Corporate Counsel, CIOs, and Litigation Support Managers need no convincing that the costs of eDiscovery are increasing dramatically. And if you work in one of the aforementioned positions, it is likely you are well aware that bringing part or all of the eDiscovery process in-house may lead to considerable cost-savings and allow you to regain control over your eDiscovery budgets.
The challenge comes in building a successful business case which persuades the Board to invest in eDiscovery software and technology that gives project teams the tools to get the job done in a way that is legally defensible, leaves a thorough audit trail, and allows for strict cost-controls.
To build a successful business case, it is vital to understand the hidden costs of eDiscovery and how taking direct control of the process can alleviate or even eliminate these.
eDiscovery is like apples, you pay by the pound. The more data you have, the more your eDiscovery process will cost. And with almost every employee now walking around with the equivalent of a 1990s supercomputer in their pocket (in the form of a mobile phone), the amount of data related to an average eDiscovery project has exploded.
Estimates vary, but the average cost per gigabyte of data is around $US30,000. And Moore’s law generally applies to external legal fees – meaning they double every 18 months or so. However, this only represents the obvious costs of eDiscovery. It is the costs that are not immediately visible which can cause the most damage to an organization’s balance sheet. These include:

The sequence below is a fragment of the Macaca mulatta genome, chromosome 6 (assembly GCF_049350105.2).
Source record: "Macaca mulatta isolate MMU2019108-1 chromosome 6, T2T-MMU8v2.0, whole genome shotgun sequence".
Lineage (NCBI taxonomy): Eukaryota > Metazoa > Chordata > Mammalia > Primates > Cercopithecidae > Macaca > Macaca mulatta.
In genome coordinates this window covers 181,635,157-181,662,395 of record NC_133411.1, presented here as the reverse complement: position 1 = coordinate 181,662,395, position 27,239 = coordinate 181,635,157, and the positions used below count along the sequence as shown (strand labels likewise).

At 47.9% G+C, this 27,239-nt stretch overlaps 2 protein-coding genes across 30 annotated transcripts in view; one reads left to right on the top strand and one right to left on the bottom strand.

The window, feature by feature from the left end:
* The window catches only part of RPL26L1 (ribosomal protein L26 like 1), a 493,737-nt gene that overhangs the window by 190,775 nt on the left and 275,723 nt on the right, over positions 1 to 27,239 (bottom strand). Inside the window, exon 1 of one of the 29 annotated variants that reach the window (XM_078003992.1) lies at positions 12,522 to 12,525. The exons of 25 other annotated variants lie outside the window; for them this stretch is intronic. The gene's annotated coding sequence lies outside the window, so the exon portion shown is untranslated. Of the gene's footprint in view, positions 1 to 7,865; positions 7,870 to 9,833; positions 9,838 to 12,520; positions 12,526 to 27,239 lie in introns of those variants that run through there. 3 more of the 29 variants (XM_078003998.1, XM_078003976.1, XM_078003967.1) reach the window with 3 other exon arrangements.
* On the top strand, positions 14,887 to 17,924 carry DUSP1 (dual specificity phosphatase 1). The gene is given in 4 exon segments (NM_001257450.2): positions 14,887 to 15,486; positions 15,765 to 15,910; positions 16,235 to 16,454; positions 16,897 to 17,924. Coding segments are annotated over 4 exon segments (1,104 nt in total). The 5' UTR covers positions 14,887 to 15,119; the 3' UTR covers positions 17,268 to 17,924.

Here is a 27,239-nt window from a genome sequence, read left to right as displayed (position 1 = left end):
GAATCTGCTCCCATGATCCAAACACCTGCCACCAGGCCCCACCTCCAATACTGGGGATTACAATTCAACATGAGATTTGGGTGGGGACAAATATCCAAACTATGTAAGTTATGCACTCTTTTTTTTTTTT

CFOs and Boards are no longer accepting that huge legal bills are simply part and parcel of eDiscovery for litigation, M&As, and regulatory investigations when it is clear there is now software and technology available to reduce external legal costs.
eDiscovery is an incident-related cost; therefore, payment normally comes directly from profit. Perhaps the best argument for bringing part or all of the process in-house is that the cost savings will go directly back to the bottom line, resulting in shareholder, consumer, and investor confidence. With modern-day Software-as-a-Service payment models, taking advantage of eDiscovery technology no longer means a large upfront investment, allowing you to pay for usage instead.
To find out more about the points discussed in this article, you can listen to our webinar in which Jeffrey Wolff, eDiscovery Director at ZyLAB, Mary Mack, Executive Director ACEDS, and Johannes Scholtes, CSO at ZyLAB talk about the hidden costs of eDiscovery.